SimpleReach offers to replace BuzzFeed’s partner network
Even though BuzzFeed is shutting down its Partner Network that sends traffic to other websites, the publishers that belonged to it won’t be left hanging.
On Monday, the viral publisher informed its erstwhile network members that it worked with data and analytics firm SimpleReach to offer the same sort of services they got from being in the network. SimpleReach tracks how publishers’ content is performing on social networks and can predict when an article is about to take off.
“When we announced that we were winding it down, several partners reached out to ask about other kinds of partnerships,” said Dao Nguyen, vp of growth and data science at BuzzFeed. “We are pleased to have found SimpleReach, who can provide many of the benefits of the partner network.”
“BuzzFeed didn’t want to leave everyone hanging completely,” SimpleReach CEO Edward Kim said. “So they’re basically saying, here’s an alternative to get the same benefits.”
BuzzFeed started the network about five years ago when the viral news site was still in its early days. The program operated as a data and traffic exchange; the 200 publishers that signed up agreed to let BuzzFeed monitor their traffic, which helped BuzzFeed learn about how and what its audience reads. In return, BuzzFeed sent traffic to the publishers — titles like the New York Daily News, Rodale’s Prevention and Men’s Health, USA Today — by posting their links on BuzzFeed itself and Fre.sh, a microsite.
Now that BuzzFeed’s become a big publisher in its own right, the network has outgrown its usefulness. Along with ending the partner program, BuzzFeed is shifting its focus to video, with plans to launch a video partner network. The site declined to give further details.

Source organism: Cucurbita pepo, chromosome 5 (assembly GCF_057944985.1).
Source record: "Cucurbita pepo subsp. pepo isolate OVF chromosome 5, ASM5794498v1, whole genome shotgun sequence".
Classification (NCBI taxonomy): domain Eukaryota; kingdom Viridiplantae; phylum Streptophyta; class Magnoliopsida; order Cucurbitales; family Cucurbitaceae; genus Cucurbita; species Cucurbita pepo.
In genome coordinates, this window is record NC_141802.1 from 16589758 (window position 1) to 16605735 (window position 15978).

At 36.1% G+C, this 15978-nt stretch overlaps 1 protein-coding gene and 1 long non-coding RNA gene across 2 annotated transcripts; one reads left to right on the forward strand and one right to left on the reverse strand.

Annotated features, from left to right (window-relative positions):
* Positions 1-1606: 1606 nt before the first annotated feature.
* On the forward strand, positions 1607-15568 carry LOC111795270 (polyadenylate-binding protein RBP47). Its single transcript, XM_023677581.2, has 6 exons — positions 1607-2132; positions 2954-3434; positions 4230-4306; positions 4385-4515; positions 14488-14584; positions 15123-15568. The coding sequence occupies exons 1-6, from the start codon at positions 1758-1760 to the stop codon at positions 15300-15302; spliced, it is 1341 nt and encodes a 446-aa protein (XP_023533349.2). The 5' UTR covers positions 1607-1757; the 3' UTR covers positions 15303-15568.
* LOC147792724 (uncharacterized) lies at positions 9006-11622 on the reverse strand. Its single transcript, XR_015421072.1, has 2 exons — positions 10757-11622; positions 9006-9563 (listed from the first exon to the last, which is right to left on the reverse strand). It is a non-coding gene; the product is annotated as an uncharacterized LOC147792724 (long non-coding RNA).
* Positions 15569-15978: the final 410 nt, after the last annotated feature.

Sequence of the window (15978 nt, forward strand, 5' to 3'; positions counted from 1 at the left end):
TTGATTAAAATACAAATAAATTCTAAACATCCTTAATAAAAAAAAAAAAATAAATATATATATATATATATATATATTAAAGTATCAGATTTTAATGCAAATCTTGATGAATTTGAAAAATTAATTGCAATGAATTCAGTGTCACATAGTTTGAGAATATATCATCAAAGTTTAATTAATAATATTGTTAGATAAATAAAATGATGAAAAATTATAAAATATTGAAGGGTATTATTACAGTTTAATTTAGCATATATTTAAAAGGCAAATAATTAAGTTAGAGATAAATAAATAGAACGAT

SimpleReach has built up a roster of big-name publisher clients, including The Huffington Post, MSNBC and Gawker Media. By giving publishers some free data via the new program, they have an opportunity to attract more paying customers.
Publishers that sign up for the free service will get a limited, real-time dashboard of trending content, similar to what BuzzFeed was providing. They’ll also get email alerts when a story is poised to go viral and promotion through SimpleReach’s Facebook pages. Here’s what BuzzFeed’s memo to them says, in part:
With the premium service, which starts at $1,000 a month, they’ll get detailed metrics per article, historical reporting data and the ability to use SimpleReach’s native ad reporting tool. They’ll also be able to amplify their posts on social networks via SimpleReach’s paid promotion platform.
The benefits to publishers will depend on what they were getting out of the BuzzFeed network in the first place. In the past five years, many publishers have gotten more savvy about social media, hiring their own staff or outside firms, including, as in the case of USA Today and Quartz, SimpleReach itself. If they don’t need the analytics, they may benefit from the traffic, though, as SimpleReach is known as being good at using Facebook in that way, said Kevin Delaney, editor-in-chief and co-president of Quartz.
“We briefly were BuzzFeed members,” he said. “It was never significant traffic for us. The analytics we had a good handle on anyway. So the question for me would be, are publishers looking more for analytics or more for traffic?”
It’s also unclear what such a partnership would mean for a publisher like Rodale, which has its top three brands in the partnership even though they’ve received scant traffic. Like other publishers, Rodale isn’t lacking for data, said Beth Buehler, Rodale’s svp of digital operations and strategy. The bigger need is to figure out how to keep people on its sites longer and get them to sign up for newsletters and buy other products, she said. “A traffic boost is important, but more important, we’re looking for traffic to come to our site [where] traffic’s high, engagement’s high,” she said.
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